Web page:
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 Review: Programming .NET Web Services
See Also: Dr.Bob's Programming Books for Delphi, Kylix & C++Builder books co-authored by Bob Swart
Programming .NET Web Services
Alex Ferrara & Matthew MacDonald
396 pages, no CD-ROM

This book was published in September 2002 (so it's brand new), and is very pleasant to read - it took me just over a week to read it from cover to cover (but I must admit that I already had some knowledge and experience with web services, so some chapters were easier to read than others). The book shows how to create web services in the .NET Framework with ASP.NET, but does not spend time on the (ASP).NET fundamentals or C# language syntax, as some other books on .NET web services sometimes do.

The book consists of 11 chapters and two appendices. Not all of them equally interesting, but pretty complete. The first chapter is more a little history overview that puts web services into perspective. Interesting to read (even for your manager). It also discusses related techniques such as SOAP, WSDL and UDDI, and how they work in .NET.
The second chapter is the place where we start to build our first web services in C# and ASP.NET. For the first example, you don't even need Visual Studio .NET for this, only the .NET Framework (and a text editor, but even notepad will do). Later examples show how we can use Visual Studio .NET to build as well as deploy the web service engines. The next chapter (3) is focused on consuming web services, explaining the publish/find/bind model, and then continuing in detail on the binding process. Again, apart from using Visual Studio .NET, the chapter also shows how we can consume web services without it (using wsdl.exe and csc.exe).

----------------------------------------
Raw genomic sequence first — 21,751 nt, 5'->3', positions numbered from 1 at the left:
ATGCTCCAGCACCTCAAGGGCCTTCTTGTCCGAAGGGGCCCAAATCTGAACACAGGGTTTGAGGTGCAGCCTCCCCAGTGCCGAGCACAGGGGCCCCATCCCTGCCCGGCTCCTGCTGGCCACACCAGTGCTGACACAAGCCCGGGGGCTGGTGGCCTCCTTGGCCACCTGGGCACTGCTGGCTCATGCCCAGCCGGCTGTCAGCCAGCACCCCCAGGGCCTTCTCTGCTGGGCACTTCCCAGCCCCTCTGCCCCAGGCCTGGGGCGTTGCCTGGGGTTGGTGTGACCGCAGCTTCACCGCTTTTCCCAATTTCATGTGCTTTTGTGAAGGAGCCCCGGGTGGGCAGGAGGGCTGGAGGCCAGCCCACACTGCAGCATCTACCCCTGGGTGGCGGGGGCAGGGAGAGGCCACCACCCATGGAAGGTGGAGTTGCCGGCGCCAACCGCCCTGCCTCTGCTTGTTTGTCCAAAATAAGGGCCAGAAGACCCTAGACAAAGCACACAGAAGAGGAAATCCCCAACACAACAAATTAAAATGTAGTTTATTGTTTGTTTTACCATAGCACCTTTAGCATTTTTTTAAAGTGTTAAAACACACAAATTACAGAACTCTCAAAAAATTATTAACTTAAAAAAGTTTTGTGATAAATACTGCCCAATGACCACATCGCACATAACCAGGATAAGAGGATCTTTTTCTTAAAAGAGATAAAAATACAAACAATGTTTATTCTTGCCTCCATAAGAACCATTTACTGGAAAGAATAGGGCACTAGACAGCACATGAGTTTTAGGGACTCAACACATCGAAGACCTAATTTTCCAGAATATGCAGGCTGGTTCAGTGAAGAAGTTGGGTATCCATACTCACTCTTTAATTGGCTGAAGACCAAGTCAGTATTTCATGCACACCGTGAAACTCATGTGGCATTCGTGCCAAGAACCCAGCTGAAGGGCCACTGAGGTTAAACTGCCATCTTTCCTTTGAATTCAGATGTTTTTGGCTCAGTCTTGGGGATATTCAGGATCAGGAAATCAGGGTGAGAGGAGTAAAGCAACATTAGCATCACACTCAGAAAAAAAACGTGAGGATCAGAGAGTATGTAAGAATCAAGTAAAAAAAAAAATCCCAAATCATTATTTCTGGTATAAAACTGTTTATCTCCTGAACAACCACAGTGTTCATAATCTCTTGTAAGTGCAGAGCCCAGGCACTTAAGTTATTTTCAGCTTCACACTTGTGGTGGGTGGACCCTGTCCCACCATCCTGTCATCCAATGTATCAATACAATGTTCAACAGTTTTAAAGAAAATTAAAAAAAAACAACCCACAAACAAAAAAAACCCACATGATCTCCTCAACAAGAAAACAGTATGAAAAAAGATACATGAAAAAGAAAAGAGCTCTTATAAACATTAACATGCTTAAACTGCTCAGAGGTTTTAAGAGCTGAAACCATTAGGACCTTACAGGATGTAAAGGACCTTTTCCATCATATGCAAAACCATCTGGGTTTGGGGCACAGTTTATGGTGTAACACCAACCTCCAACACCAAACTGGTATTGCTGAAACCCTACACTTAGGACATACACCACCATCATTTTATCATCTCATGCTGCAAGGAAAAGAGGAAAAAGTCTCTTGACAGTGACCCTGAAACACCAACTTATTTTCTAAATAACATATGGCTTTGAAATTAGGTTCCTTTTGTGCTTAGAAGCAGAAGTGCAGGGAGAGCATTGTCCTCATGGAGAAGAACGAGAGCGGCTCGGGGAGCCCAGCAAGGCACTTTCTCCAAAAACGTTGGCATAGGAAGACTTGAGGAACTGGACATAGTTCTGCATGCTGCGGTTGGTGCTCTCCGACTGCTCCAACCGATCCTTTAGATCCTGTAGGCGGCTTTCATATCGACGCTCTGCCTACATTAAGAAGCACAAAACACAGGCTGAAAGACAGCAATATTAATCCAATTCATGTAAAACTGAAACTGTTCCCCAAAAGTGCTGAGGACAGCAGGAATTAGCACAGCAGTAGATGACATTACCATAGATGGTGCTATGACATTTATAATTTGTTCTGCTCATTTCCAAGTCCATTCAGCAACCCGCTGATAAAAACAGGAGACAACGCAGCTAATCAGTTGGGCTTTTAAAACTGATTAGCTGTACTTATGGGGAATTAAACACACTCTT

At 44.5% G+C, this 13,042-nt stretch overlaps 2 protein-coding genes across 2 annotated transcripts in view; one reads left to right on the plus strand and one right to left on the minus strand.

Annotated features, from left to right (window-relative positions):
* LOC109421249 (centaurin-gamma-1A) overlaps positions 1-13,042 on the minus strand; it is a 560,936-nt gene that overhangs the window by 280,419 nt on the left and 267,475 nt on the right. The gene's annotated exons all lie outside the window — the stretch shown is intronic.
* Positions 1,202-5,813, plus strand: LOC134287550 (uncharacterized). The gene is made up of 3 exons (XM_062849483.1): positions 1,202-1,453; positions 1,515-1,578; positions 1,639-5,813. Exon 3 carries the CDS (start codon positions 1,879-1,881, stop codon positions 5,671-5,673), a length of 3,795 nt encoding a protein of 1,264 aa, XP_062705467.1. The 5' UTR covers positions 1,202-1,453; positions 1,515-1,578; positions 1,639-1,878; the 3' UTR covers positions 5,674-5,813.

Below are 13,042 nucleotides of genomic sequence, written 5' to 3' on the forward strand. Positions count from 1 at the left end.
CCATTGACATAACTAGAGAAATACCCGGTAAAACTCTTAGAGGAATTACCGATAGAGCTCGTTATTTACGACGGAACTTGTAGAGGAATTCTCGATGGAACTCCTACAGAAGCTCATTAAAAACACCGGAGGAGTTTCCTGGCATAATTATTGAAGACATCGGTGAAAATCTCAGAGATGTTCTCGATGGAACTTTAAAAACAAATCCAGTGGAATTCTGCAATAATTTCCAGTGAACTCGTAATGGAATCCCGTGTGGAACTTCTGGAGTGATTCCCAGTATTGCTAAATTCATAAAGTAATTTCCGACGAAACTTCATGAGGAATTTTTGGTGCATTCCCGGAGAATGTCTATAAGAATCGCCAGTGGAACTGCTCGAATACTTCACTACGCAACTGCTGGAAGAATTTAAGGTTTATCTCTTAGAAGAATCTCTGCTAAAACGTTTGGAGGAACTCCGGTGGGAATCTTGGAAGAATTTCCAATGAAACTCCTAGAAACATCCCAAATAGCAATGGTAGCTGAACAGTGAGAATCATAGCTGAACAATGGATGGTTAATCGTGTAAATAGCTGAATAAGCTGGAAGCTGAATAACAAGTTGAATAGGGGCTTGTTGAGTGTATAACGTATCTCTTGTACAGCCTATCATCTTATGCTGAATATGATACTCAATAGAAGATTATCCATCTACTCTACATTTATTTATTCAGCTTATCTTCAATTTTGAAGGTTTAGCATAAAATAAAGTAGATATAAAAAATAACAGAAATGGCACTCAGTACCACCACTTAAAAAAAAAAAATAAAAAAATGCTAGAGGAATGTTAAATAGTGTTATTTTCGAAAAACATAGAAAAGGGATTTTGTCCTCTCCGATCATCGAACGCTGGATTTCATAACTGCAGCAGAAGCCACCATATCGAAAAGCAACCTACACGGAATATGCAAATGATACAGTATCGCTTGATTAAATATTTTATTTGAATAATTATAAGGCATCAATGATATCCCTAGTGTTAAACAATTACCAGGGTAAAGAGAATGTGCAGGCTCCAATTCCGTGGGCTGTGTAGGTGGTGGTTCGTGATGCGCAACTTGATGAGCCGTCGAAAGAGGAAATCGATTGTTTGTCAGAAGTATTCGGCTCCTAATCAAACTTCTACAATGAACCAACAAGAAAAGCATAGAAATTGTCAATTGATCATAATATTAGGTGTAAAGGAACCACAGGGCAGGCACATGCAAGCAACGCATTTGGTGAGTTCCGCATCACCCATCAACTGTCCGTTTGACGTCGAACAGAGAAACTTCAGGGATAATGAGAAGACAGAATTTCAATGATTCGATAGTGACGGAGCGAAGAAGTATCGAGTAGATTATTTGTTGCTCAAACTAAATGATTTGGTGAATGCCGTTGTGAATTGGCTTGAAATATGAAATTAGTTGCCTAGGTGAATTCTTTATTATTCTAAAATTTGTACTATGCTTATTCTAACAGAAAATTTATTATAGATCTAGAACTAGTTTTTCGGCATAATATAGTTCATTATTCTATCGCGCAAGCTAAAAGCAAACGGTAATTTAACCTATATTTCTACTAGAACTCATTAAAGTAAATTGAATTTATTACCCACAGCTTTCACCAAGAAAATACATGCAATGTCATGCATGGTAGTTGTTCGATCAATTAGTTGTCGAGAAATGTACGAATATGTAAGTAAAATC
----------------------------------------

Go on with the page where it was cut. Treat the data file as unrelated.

After these basics, chapter 4 continues with data types in web services, from simple .NET primitive data types to more complex data types, including .NET DataSets.
Chapter 5 explains how we can manage state in web services, starting with the great state debate (the three options developers face when state is required), and a discussion on stateless vs. stateful design. The chapter then describes ASP.NET's session state facility for use in web services, and finally the use of SOAP Headers.
Chapter 6 is all about asynchronous services - where a client can make a call or request to a web service engine, and returns to pick it up at a later time. This ensures that the client (consumer) does not have to wait (or is blocked) while the call is executes. The chapter shows how to implement this in different ways.
The next two chapters (7 and 8) are about caching, profiling and debugging web services. These chapters can be used to learn how to optimise and debug your web services using ASP.NET and Visual Studio .NET. For logging purposes, we'll even see how to implement SOAP extensions.